Energy and Basic Mat are just 10% of the SP 500, but commodities as an asset class have been at the bottom of the asset class return table for the last 5 years.
However that began to change in February ’16.
The “Great Rotation” talked about this Spring (here) has begun to play out in earnest, and it looks like it will continue. Much of the rotation (I thought) would be catalyzed by a steady-to-slightly-weaker dollar, but even with the dollar’s strength post-Brexit, commodities, Emerging Markets, and the out-of-favor sectors didn’t give much back.
Even though the SP 500 was up just 1% in 2015 and now is up just 2% – 3% in 2016 YTD, the leadership groups are VERY different. FANG and large-cap growth led last year’s 1% return. This year it is large-cap value and bond proxies like Utilities, Telco, high-dividend large-cap, and moving off the bottom is the laggard groups like Energy, Basic Mat and commodities.
Readers won’t hear from the Energy and Basic Mat sectors until late July ’16. Usually Schlumberger (SLB) and Halliburton (HAL) report first in mid-July, which are the oil services giants. If readers own Exxon (XOM) and Chevron (CVX), you own roughly 25% – 40% earnings weight of the sector. (Long XOM small position. XLE, IYE in larger weights.)
Thomson Reuters (by the numbers):
Forward 4-quarter estimate: $122.76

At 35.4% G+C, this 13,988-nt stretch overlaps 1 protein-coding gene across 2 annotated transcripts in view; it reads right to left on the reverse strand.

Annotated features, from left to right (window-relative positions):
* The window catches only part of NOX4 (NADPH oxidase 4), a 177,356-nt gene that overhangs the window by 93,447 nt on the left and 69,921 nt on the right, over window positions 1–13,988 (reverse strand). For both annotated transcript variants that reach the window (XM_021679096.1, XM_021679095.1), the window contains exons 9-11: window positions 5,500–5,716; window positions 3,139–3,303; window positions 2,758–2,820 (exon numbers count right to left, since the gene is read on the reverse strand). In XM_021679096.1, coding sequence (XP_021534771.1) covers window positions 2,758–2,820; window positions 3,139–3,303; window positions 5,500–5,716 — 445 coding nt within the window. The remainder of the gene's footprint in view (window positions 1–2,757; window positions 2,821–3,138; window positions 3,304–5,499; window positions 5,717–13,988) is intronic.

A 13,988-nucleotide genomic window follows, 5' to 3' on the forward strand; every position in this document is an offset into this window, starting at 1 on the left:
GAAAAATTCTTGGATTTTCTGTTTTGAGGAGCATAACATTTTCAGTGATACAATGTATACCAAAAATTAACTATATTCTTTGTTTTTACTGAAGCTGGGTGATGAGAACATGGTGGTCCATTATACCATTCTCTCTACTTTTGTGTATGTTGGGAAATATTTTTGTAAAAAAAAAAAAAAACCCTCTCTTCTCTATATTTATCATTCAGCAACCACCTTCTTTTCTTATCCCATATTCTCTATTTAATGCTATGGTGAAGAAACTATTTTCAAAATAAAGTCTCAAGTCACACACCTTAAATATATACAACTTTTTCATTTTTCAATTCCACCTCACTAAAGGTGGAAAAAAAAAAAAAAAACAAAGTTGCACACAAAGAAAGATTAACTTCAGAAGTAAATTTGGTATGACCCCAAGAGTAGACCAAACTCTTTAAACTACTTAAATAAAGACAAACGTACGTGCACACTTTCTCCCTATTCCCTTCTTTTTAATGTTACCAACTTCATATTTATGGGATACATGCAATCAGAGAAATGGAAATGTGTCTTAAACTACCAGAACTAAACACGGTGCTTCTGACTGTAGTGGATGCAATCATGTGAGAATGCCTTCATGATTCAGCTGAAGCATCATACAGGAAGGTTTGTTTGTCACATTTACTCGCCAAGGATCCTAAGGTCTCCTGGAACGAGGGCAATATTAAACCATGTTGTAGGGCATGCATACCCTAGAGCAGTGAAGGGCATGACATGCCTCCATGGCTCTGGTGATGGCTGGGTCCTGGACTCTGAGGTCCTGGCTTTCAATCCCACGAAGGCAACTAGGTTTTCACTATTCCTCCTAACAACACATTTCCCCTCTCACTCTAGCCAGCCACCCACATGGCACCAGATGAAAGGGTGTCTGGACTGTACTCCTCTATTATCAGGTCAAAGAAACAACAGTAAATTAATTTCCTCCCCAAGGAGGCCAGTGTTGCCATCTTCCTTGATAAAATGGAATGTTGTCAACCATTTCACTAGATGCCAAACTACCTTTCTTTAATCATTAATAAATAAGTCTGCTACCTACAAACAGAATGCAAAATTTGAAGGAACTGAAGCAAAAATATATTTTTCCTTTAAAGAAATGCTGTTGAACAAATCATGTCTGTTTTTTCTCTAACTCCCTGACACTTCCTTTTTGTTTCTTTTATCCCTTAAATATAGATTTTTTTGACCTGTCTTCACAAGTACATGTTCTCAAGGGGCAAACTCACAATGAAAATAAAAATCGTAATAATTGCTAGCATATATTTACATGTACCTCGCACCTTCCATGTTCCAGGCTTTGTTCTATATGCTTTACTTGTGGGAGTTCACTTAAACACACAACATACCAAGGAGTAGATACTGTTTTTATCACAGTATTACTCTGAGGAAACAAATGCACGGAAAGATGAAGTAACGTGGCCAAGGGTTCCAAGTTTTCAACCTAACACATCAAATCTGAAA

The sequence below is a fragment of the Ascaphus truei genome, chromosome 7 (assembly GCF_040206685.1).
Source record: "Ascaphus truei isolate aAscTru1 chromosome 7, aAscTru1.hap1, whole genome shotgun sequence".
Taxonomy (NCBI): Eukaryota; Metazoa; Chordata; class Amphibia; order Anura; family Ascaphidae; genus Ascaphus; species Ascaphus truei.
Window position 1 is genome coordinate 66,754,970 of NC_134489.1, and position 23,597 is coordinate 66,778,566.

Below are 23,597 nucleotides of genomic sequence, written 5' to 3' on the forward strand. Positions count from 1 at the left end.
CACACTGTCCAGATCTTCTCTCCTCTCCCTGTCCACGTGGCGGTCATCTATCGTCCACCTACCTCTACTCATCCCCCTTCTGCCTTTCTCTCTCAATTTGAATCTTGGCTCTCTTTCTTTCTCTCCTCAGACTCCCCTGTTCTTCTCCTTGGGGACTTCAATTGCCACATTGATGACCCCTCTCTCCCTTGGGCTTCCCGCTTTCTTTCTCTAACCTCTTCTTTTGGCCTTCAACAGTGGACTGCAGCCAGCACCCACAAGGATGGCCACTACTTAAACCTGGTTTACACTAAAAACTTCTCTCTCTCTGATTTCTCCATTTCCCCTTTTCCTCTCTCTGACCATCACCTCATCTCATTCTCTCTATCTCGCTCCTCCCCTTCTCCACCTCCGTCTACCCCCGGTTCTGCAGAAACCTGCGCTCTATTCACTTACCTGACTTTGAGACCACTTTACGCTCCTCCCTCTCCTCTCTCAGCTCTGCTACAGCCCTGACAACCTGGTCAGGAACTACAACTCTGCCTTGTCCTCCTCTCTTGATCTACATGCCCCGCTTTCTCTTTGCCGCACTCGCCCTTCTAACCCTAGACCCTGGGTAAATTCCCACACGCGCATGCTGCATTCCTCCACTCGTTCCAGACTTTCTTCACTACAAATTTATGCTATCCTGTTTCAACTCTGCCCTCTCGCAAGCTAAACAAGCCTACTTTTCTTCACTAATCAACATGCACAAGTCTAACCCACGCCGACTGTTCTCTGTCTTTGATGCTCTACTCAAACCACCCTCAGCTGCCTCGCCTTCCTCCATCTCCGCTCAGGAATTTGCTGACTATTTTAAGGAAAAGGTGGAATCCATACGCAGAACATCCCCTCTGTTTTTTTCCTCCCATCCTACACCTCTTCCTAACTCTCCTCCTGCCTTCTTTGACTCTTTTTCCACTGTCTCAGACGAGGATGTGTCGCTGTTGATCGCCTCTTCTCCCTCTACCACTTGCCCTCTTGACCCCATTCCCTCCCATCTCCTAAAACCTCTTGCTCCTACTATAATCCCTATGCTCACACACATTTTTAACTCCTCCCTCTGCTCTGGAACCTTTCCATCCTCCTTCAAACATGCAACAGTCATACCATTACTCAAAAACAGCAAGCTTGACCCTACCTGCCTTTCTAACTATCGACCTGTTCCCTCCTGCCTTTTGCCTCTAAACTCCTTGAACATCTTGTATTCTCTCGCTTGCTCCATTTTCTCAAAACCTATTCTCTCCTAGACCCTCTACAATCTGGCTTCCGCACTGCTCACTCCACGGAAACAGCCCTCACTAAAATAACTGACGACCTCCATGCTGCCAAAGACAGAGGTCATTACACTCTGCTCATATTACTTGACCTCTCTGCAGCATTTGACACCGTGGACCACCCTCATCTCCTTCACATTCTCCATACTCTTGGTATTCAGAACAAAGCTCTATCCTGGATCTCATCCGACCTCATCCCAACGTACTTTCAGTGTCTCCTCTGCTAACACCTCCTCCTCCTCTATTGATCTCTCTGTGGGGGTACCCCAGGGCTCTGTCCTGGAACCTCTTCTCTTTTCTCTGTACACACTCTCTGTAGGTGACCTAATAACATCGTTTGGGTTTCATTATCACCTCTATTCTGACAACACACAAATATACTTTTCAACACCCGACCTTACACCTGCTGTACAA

PE ratio: 17(x)
PEG ratio: -7.50(x)
SP 500 earnings yield: 5.84%
Year-over-year growth of the forward estimate: -2%.
Analysis / conclusion: The forward estimate next week jumps to $127, which – if the spreadsheet is extended – means the y/y growth rate of the forward estimate is still just 1.2%. The expectation was that readers would see higher year-over-year growth with the new forward 4-quarter estimate.
In order to see SP 500 “P.E expansion” my guess is that the year-over-year growth rate of the forward estimate must start to grow.
The drags on SP 500 earnings are diminishing. Expect a decent quarter of results when SP 500 earnings start with Alcoa on July 11th.
Is Brexit a 5th drag on the SP 500 ? It certainly doesn’t help. Great Britain is the world’s 5th largest economy. It is another reason for management’s to guide cautiously in a market environment filled with reasons.
Watch the forward earnings and revenue estimates. They are the true “tale of the tape”.